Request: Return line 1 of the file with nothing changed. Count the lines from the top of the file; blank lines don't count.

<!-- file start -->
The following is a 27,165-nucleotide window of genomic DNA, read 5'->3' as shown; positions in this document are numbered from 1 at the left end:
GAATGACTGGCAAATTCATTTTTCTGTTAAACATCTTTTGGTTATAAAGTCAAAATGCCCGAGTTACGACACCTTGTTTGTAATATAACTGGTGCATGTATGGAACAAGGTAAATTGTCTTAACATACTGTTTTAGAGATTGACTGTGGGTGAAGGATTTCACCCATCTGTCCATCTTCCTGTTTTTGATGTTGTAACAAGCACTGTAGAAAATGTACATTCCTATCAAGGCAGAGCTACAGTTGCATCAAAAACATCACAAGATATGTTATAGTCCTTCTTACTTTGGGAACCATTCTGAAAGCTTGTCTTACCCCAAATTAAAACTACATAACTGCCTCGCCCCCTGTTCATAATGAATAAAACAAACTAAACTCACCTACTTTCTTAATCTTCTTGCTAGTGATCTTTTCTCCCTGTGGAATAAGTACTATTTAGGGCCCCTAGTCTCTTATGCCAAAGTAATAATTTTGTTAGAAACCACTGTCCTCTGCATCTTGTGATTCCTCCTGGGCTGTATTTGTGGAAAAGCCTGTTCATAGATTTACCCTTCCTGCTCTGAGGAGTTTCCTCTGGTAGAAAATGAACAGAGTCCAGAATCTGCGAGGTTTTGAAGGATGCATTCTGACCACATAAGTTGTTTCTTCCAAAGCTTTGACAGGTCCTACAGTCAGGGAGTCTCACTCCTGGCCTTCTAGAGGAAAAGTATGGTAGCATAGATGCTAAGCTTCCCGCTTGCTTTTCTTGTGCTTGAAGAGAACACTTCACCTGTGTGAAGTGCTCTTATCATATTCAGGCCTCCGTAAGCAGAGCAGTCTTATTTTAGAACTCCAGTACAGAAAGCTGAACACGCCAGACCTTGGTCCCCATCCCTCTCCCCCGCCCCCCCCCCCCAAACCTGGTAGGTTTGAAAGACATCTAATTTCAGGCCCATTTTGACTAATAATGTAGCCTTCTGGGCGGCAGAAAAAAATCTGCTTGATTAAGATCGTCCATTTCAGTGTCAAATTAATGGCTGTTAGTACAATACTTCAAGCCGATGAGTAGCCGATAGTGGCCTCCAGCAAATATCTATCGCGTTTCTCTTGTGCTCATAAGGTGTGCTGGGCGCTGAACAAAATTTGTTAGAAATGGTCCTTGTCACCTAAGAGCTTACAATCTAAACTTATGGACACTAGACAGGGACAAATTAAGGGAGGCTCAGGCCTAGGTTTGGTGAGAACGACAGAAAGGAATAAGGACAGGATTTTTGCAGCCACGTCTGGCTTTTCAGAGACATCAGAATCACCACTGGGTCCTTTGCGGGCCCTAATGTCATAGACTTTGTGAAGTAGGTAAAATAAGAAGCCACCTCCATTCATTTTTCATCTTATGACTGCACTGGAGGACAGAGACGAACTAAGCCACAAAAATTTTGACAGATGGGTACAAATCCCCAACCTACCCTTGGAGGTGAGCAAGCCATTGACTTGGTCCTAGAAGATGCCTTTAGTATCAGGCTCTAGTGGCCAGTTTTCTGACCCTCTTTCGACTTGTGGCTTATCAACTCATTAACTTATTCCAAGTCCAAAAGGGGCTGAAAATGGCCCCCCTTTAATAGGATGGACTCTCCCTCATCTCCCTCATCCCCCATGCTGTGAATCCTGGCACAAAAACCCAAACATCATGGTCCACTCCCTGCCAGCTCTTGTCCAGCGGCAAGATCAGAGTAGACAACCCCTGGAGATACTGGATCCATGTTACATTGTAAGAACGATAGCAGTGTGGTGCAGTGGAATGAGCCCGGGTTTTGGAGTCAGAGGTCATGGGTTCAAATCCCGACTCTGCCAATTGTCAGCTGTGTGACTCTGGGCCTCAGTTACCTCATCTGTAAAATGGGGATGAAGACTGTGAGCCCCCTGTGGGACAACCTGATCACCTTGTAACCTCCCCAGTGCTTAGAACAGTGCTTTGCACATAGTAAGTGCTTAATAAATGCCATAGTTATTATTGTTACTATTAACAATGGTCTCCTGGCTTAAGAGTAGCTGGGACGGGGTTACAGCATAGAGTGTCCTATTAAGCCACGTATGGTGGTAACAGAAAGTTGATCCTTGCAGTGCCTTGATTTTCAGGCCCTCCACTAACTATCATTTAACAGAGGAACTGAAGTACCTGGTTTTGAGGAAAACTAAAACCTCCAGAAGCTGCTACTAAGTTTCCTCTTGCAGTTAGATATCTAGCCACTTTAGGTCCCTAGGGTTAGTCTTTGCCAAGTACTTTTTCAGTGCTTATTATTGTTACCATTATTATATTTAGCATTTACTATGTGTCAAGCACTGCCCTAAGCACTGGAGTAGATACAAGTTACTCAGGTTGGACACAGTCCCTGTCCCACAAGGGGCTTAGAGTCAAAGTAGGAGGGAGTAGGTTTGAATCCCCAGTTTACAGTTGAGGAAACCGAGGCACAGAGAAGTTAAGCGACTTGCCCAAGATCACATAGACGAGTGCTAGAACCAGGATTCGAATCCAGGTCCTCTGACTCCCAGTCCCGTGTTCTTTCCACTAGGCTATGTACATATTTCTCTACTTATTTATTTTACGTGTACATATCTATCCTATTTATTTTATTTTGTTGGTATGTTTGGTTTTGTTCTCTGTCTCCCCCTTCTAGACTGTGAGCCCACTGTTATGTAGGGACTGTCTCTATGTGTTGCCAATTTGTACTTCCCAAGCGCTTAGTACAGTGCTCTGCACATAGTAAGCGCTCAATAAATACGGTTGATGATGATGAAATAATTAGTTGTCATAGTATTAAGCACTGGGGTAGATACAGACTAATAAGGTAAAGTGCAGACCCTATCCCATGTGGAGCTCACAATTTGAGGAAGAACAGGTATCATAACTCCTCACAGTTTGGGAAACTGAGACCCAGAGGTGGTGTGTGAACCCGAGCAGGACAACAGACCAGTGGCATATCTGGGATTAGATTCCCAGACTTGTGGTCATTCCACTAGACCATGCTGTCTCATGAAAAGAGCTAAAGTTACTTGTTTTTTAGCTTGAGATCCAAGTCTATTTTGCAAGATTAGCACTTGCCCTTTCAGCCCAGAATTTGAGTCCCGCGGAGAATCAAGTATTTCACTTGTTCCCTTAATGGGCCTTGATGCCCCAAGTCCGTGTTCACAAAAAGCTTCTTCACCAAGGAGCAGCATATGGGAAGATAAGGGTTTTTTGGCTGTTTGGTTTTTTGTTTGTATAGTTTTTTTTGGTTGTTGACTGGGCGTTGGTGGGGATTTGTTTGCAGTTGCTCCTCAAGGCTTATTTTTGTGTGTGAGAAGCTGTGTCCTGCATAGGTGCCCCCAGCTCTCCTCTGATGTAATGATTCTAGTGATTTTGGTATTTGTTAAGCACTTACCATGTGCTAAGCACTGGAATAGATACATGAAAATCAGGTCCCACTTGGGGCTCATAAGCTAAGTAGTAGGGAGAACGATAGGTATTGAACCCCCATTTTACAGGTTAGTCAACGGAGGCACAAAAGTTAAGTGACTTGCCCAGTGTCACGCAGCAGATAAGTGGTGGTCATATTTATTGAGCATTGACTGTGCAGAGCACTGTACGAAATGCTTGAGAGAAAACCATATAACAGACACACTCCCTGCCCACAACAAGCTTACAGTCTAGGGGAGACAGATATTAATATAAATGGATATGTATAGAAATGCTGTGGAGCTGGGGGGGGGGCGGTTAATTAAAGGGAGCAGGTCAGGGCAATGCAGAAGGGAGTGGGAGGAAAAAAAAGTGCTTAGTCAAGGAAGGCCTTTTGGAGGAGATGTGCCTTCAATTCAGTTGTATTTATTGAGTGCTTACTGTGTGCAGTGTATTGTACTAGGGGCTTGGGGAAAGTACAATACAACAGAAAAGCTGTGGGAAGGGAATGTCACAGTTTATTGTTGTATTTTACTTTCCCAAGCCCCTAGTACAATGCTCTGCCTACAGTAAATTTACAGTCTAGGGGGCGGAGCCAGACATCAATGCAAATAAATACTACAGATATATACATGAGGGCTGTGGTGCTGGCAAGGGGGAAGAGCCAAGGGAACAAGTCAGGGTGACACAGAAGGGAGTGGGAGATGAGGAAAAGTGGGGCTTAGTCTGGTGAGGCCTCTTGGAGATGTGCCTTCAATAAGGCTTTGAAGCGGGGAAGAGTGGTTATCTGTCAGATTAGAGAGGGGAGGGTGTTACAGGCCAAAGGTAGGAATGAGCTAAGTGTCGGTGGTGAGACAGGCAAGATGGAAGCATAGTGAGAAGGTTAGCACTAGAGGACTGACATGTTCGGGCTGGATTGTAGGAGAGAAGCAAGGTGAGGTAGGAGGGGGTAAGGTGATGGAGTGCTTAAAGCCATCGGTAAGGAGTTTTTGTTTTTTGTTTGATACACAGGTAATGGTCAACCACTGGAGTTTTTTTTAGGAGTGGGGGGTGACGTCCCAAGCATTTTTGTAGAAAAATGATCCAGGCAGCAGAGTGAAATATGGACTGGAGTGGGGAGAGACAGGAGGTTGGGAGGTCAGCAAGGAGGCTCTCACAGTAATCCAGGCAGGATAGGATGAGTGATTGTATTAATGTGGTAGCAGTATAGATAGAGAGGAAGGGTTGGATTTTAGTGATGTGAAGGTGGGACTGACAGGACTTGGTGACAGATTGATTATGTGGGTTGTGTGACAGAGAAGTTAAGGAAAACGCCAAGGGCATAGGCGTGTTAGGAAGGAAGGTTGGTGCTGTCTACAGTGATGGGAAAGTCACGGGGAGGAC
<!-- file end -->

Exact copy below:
The following is a 27,165-nucleotide window of genomic DNA, read 5'->3' as shown; positions in this document are numbered from 1 at the left end: